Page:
The cultural interpretation of body marks among selected Dangme groups in Ghana

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June, 2015
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Body marks is both an elusive and a sensitive issue. Most people do not want to associate themselves with bearers of body marks and this has attached a sense of stigmatization to the issue of body marks as it is vivid that there is the lack of understanding of the cultural basis behind the making of these marks. There is therefore the need for exploration into the issue to understand the reasons for making body marks and to understand the cultural ramifications of these marks. Most literature available focuses on body marks in countries like Nigeria, Sudan and Benin. Ghana is a country that also has body marks among various cultures and ethnic groups yet; the cultural and educational undertones of these marks have not been explored in certain parts of the country. This study was therefore conducted to find out the various types of body marks present among some ethnic groups in Ghana and to understand the cultural interpretations of the marks. Three ethnic groups from the Ga-Dangme tribe were selected for the study and these are Ningo, Prampram and Ada. Data were collected from the three Dangme groups based on the understanding of body marks according to the culture of the Dangmes. The qualitative research method was used, with interviews and observations being the main forms of data collection instruments. Out of the overall accessible population of 90 respondents, a sample size of 60 was purposively selected based on the information provided about body marks. The results of the study showed different body marks that are made for different cultural reasons. The cultural interpretations were discussed based on religious, political, medical, social and educational interpretations. It is recommended that various reasons for pursuing body marks be brought to light by further research in order to weave members of different tribes as one to help bring unity among Ghanaians through culture.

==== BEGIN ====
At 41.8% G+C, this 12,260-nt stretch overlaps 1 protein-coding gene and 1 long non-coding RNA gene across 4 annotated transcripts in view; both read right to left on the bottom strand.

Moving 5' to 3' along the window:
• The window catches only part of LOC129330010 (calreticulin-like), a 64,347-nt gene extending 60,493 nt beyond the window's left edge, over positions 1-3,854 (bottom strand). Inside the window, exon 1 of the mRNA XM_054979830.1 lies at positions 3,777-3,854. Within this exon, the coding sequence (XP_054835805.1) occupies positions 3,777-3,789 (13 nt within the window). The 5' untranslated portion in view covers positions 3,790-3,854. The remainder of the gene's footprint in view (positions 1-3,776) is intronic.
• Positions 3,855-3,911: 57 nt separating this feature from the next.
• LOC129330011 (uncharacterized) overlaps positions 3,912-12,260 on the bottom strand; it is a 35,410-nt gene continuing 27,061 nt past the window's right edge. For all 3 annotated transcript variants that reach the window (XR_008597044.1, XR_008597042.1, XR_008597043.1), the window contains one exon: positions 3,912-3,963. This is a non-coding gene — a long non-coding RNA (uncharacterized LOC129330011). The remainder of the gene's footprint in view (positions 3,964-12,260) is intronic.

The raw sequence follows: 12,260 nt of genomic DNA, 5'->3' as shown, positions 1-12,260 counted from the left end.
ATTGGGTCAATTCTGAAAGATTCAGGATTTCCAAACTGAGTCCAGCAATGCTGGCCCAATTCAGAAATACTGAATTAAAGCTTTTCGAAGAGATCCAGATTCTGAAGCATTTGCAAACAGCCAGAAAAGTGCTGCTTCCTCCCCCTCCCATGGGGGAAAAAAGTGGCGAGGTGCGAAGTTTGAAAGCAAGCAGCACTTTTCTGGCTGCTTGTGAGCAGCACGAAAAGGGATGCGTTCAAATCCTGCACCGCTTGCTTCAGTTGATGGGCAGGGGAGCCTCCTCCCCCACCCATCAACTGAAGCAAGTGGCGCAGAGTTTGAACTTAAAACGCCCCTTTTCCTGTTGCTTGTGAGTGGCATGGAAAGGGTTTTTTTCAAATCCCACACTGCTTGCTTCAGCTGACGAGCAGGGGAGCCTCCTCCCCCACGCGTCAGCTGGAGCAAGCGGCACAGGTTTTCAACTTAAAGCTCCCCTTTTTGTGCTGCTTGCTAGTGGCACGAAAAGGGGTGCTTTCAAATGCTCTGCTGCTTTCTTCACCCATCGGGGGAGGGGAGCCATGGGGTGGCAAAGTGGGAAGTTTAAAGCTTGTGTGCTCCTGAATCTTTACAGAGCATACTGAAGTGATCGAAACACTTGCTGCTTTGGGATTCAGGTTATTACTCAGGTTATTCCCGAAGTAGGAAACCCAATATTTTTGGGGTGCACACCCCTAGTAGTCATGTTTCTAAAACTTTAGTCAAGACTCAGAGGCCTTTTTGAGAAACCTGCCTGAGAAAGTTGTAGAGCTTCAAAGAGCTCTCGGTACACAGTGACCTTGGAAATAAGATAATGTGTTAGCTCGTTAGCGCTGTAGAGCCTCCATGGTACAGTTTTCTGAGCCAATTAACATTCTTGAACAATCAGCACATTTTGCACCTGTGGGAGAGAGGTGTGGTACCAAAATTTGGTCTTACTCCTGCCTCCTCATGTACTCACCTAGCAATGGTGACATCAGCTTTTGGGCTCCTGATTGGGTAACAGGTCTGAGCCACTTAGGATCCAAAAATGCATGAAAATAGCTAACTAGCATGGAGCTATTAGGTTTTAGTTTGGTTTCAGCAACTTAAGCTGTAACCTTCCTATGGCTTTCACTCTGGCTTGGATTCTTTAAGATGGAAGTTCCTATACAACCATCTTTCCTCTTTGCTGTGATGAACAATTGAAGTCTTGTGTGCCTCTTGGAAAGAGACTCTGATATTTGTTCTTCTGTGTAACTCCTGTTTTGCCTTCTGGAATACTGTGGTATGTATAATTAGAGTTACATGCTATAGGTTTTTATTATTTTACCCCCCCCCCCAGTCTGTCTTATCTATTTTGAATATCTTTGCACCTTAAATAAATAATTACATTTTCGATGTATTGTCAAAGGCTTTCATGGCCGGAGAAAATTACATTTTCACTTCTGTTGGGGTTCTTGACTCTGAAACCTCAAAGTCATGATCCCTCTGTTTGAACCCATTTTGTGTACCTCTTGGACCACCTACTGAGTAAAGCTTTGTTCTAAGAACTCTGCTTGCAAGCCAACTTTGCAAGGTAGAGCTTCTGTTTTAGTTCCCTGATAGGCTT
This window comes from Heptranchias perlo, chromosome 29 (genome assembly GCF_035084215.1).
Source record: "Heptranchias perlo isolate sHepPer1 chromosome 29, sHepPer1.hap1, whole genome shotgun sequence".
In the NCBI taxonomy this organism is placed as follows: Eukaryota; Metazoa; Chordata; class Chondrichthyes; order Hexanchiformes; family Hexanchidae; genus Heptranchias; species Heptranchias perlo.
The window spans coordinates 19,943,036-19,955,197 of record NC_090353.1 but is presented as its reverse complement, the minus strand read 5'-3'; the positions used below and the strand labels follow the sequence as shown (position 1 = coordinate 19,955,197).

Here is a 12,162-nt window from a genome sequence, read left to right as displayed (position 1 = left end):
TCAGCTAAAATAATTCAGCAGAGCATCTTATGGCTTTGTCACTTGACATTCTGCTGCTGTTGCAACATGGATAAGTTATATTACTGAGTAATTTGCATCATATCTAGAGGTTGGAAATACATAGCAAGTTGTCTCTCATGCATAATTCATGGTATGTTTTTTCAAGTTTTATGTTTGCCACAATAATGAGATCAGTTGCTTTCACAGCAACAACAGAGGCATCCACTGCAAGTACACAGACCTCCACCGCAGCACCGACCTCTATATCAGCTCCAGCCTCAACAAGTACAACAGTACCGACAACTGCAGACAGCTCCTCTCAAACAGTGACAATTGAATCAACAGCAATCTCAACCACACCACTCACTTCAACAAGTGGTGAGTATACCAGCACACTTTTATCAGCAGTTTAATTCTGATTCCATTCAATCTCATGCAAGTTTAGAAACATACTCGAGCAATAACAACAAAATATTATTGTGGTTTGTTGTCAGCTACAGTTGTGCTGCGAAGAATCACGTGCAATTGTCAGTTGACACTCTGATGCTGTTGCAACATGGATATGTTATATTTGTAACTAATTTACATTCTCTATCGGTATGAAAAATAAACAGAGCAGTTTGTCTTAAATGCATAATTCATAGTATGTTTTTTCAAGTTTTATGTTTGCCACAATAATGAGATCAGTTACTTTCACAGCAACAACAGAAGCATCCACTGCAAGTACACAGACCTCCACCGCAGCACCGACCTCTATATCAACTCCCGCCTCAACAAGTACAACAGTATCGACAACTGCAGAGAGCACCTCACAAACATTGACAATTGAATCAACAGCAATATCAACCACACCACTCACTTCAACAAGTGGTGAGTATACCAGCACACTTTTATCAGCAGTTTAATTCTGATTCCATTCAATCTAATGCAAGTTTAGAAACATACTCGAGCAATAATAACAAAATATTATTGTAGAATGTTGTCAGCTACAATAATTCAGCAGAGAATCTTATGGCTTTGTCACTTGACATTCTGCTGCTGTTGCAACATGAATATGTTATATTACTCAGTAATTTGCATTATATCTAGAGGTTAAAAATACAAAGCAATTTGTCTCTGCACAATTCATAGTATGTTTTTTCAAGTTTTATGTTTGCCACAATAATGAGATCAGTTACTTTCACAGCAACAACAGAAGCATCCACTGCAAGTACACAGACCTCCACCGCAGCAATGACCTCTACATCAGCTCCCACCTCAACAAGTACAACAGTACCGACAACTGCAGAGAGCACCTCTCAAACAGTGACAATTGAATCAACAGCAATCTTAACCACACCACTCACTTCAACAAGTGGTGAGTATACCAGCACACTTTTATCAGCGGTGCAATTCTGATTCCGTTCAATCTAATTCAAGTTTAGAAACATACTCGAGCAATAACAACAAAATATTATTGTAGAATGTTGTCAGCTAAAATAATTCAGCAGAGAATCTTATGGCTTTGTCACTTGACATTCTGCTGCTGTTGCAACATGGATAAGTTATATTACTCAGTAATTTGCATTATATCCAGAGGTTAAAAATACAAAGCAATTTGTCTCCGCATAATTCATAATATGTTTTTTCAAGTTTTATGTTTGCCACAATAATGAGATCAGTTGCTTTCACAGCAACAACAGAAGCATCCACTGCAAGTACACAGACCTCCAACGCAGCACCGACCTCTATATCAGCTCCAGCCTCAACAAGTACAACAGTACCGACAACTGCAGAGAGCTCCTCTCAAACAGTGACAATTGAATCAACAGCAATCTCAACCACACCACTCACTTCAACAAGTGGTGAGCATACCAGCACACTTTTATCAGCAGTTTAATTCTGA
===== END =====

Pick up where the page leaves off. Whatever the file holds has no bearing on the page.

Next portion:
A thesis submitted to the School of Graduate Studies, Kwame Nkrumah University of Science and Technology, Kumasi, in partial fulfilment of the requirements for the degree of Master of Philosophy in African Art and Culture, 2015